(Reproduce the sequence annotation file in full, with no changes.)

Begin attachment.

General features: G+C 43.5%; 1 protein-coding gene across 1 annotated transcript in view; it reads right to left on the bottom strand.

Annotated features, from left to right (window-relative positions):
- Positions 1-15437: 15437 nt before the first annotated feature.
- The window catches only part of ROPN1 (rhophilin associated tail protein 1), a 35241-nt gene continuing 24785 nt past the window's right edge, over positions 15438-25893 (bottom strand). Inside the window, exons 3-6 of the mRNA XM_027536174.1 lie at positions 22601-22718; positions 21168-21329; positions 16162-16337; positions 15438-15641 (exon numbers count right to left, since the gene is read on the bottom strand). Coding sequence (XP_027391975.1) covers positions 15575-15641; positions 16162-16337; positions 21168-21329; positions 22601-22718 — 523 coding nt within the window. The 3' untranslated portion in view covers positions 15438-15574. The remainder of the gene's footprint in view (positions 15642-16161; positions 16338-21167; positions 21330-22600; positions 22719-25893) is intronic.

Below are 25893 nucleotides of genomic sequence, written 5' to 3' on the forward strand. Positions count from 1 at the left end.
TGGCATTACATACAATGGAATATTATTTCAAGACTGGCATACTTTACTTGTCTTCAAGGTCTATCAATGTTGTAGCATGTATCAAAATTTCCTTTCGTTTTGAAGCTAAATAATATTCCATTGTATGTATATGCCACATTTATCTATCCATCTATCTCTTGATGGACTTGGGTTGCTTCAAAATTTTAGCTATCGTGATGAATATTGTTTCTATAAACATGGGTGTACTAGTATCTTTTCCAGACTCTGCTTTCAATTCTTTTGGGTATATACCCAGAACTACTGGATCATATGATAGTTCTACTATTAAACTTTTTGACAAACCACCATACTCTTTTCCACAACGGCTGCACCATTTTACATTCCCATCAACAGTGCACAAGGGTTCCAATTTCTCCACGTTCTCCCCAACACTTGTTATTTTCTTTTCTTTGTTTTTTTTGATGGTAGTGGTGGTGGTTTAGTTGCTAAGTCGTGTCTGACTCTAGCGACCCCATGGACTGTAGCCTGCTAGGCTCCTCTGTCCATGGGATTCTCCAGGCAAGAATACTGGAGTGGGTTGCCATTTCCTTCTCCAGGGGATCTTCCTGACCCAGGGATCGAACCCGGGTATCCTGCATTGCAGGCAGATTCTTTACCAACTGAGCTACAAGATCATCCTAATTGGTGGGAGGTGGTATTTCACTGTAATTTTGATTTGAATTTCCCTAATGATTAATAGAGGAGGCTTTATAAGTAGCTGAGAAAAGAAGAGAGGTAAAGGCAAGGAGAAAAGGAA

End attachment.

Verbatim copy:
General features: G+C 43.5%; 1 protein-coding gene across 1 annotated transcript in view; it reads right to left on the bottom strand.

Annotated features, from left to right (window-relative positions):
- Positions 1-15437: 15437 nt before the first annotated feature.
- The window catches only part of ROPN1 (rhophilin associated tail protein 1), a 35241-nt gene continuing 24785 nt past the window's right edge, over positions 15438-25893 (bottom strand). Inside the window, exons 3-6 of the mRNA XM_027536174.1 lie at positions 22601-22718; positions 21168-21329; positions 16162-16337; positions 15438-15641 (exon numbers count right to left, since the gene is read on the bottom strand). Coding sequence (XP_027391975.1) covers positions 15575-15641; positions 16162-16337; positions 21168-21329; positions 22601-22718 — 523 coding nt within the window. The 3' untranslated portion in view covers positions 15438-15574. The remainder of the gene's footprint in view (positions 15642-16161; positions 16338-21167; positions 21330-22600; positions 22719-25893) is intronic.

Below are 25893 nucleotides of genomic sequence, written 5' to 3' on the forward strand. Positions count from 1 at the left end.
TGGCATTACATACAATGGAATATTATTTCAAGACTGGCATACTTTACTTGTCTTCAAGGTCTATCAATGTTGTAGCATGTATCAAAATTTCCTTTCGTTTTGAAGCTAAATAATATTCCATTGTATGTATATGCCACATTTATCTATCCATCTATCTCTTGATGGACTTGGGTTGCTTCAAAATTTTAGCTATCGTGATGAATATTGTTTCTATAAACATGGGTGTACTAGTATCTTTTCCAGACTCTGCTTTCAATTCTTTTGGGTATATACCCAGAACTACTGGATCATATGATAGTTCTACTATTAAACTTTTTGACAAACCACCATACTCTTTTCCACAACGGCTGCACCATTTTACATTCCCATCAACAGTGCACAAGGGTTCCAATTTCTCCACGTTCTCCCCAACACTTGTTATTTTCTTTTCTTTGTTTTTTTTGATGGTAGTGGTGGTGGTTTAGTTGCTAAGTCGTGTCTGACTCTAGCGACCCCATGGACTGTAGCCTGCTAGGCTCCTCTGTCCATGGGATTCTCCAGGCAAGAATACTGGAGTGGGTTGCCATTTCCTTCTCCAGGGGATCTTCCTGACCCAGGGATCGAACCCGGGTATCCTGCATTGCAGGCAGATTCTTTACCAACTGAGCTACAAGATCATCCTAATTGGTGGGAGGTGGTATTTCACTGTAATTTTGATTTGAATTTCCCTAATGATTAATAGAGGAGGCTTTATAAGTAGCTGAGAAAAGAAGAGAGGTAAAGGCAAGGAGAAAAGGAA